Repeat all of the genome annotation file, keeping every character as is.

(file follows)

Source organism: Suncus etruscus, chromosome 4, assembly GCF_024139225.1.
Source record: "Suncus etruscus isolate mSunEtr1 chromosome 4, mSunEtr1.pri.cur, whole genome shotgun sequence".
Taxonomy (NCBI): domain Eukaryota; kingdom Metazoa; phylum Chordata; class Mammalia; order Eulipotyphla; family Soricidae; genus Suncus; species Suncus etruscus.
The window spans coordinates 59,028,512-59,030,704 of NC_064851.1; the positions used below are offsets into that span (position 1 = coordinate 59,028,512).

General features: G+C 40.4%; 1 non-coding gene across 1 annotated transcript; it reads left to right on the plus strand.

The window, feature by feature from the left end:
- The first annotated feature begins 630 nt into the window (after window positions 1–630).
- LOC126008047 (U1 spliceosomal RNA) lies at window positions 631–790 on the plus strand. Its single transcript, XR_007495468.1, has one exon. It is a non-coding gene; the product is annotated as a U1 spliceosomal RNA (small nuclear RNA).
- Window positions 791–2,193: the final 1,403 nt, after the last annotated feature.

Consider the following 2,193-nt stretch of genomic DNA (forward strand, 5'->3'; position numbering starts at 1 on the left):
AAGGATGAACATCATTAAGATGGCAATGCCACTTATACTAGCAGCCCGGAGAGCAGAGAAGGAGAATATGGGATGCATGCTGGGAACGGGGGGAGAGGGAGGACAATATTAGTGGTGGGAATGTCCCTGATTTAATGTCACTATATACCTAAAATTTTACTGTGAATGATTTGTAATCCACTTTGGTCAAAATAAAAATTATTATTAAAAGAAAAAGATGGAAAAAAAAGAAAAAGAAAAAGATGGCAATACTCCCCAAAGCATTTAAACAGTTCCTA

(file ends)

Source organism: Suncus etruscus, chromosome 4, assembly GCF_024139225.1.
Source record: "Suncus etruscus isolate mSunEtr1 chromosome 4, mSunEtr1.pri.cur, whole genome shotgun sequence".
Taxonomy (NCBI): domain Eukaryota; kingdom Metazoa; phylum Chordata; class Mammalia; order Eulipotyphla; family Soricidae; genus Suncus; species Suncus etruscus.
The window spans coordinates 59,028,512-59,030,704 of NC_064851.1; the positions used below are offsets into that span (position 1 = coordinate 59,028,512).

General features: G+C 40.4%; 1 non-coding gene across 1 annotated transcript; it reads left to right on the plus strand.

The window, feature by feature from the left end:
- The first annotated feature begins 630 nt into the window (after window positions 1–630).
- LOC126008047 (U1 spliceosomal RNA) lies at window positions 631–790 on the plus strand. Its single transcript, XR_007495468.1, has one exon. It is a non-coding gene; the product is annotated as a U1 spliceosomal RNA (small nuclear RNA).
- Window positions 791–2,193: the final 1,403 nt, after the last annotated feature.

Consider the following 2,193-nt stretch of genomic DNA (forward strand, 5'->3'; position numbering starts at 1 on the left):
AAGGATGAACATCATTAAGATGGCAATGCCACTTATACTAGCAGCCCGGAGAGCAGAGAAGGAGAATATGGGATGCATGCTGGGAACGGGGGGAGAGGGAGGACAATATTAGTGGTGGGAATGTCCCTGATTTAATGTCACTATATACCTAAAATTTTACTGTGAATGATTTGTAATCCACTTTGGTCAAAATAAAAATTATTATTAAAAGAAAAAGATGGAAAAAAAAGAAAAAGAAAAAGATGGCAATACTCCCCAAAGCATTTAAACAGTTCCTA